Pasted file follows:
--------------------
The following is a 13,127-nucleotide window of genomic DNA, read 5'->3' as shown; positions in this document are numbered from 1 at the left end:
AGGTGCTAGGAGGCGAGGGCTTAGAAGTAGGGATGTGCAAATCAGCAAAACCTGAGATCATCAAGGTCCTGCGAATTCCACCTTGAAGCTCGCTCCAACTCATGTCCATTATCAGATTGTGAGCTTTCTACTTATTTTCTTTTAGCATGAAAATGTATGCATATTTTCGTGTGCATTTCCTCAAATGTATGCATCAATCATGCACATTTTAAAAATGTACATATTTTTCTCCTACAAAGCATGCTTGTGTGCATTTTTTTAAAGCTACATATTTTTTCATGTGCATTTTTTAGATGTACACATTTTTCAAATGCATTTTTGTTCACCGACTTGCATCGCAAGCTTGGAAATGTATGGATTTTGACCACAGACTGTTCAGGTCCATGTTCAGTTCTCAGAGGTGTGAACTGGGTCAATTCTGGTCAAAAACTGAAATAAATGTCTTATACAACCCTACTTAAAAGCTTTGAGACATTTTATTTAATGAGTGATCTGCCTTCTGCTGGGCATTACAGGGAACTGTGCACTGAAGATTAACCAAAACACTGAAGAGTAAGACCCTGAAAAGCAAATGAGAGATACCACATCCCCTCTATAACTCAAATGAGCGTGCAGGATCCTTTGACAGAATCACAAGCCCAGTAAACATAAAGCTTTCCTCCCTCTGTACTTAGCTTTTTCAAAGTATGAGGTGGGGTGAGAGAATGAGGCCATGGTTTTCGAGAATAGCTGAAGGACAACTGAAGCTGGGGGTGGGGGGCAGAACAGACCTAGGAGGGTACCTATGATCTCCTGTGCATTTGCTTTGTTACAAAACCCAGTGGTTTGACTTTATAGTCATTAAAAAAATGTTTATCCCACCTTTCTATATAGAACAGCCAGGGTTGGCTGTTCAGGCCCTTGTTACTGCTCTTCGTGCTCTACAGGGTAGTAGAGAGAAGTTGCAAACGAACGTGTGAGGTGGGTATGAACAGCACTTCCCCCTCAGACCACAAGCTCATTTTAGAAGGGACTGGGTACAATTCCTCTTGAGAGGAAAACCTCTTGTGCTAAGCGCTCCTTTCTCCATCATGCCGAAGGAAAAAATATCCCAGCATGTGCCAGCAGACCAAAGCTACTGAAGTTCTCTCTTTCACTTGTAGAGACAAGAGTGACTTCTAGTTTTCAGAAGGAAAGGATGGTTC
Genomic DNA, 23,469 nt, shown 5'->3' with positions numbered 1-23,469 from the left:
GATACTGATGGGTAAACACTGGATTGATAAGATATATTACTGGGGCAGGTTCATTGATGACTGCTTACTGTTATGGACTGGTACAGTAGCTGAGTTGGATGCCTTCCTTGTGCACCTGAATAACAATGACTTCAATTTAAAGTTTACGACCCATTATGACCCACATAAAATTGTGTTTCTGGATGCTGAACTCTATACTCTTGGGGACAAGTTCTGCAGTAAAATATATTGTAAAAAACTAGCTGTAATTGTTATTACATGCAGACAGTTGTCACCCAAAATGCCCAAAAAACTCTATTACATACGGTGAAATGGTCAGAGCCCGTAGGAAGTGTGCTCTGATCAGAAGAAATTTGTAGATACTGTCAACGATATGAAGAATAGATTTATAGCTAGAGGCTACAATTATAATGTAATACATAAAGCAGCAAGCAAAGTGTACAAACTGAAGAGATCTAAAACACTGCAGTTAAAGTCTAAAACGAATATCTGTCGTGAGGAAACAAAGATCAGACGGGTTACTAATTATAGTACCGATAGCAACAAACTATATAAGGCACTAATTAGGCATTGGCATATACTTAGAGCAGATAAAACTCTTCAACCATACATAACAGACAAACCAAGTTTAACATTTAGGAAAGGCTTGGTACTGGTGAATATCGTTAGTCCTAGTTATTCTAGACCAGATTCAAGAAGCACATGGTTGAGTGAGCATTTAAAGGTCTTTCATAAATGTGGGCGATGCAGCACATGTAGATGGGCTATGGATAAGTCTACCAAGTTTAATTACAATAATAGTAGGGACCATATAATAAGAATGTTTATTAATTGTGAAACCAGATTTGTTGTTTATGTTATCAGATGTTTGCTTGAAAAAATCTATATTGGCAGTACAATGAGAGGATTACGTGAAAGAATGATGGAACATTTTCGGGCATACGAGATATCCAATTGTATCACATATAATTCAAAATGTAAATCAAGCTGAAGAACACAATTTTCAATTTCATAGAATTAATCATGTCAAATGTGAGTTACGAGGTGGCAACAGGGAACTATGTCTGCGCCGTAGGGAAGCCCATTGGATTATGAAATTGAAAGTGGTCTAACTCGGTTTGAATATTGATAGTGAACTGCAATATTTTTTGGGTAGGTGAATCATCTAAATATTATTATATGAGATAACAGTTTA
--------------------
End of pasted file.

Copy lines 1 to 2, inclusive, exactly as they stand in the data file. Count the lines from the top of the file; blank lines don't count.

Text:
The following is a 13,127-nucleotide window of genomic DNA, read 5'->3' as shown; positions in this document are numbered from 1 at the left end:
AGGTGCTAGGAGGCGAGGGCTTAGAAGTAGGGATGTGCAAATCAGCAAAACCTGAGATCATCAAGGTCCTGCGAATTCCACCTTGAAGCTCGCTCCAACTCATGTCCATTATCAGATTGTGAGCTTTCTACTTATTTTCTTTTAGCATGAAAATGTATGCATATTTTCGTGTGCATTTCCTCAAATGTATGCATCAATCATGCACATTTTAAAAATGTACATATTTTTCTCCTACAAAGCATGCTTGTGTGCATTTTTTTAAAGCTACATATTTTTTCATGTGCATTTTTTAGATGTACACATTTTTCAAATGCATTTTTGTTCACCGACTTGCATCGCAAGCTTGGAAATGTATGGATTTTGACCACAGACTGTTCAGGTCCATGTTCAGTTCTCAGAGGTGTGAACTGGGTCAATTCTGGTCAAAAACTGAAATAAATGTCTTATACAACCCTACTTAAAAGCTTTGAGACATTTTATTTAATGAGTGATCTGCCTTCTGCTGGGCATTACAGGGAACTGTGCACTGAAGATTAACCAAAACACTGAAGAGTAAGACCCTGAAAAGCAAATGAGAGATACCACATCCCCTCTATAACTCAAATGAGCGTGCAGGATCCTTTGACAGAATCACAAGCCCAGTAAACATAAAGCTTTCCTCCCTCTGTACTTAGCTTTTTCAAAGTATGAGGTGGGGTGAGAGAATGAGGCCATGGTTTTCGAGAATAGCTGAAGGACAACTGAAGCTGGGGGTGGGGGGCAGAACAGACCTAGGAGGGTACCTATGATCTCCTGTGCATTTGCTTTGTTACAAAACCCAGTGGTTTGACTTTATAGTCATTAAAAAAATGTTTATCCCACCTTTCTATATAGAACAGCCAGGGTTGGCTGTTCAGGCCCTTGTTACTGCTCTTCGTGCTCTACAGGGTAGTAGAGAGAAGTTGCAAACGAACGTGTGAGGTGGGTATGAACAGCACTTCCCCCTCAGACCACAAGCTCATTTTAGAAGGGACTGGGTACAATTCCTCTTGAGAGGAAAACCTCTTGTGCTAAGCGCTCCTTTCTCCATCATGCCGAAGGAAAAAATATCCCAGCATGTGCCAGCAGACCAAAGCTACTGAAGTTCTCTCTTTCACTTGTAGAGACAAGAGTGACTTCTAGTTTTCAGAAGGAAAGGATGGTTC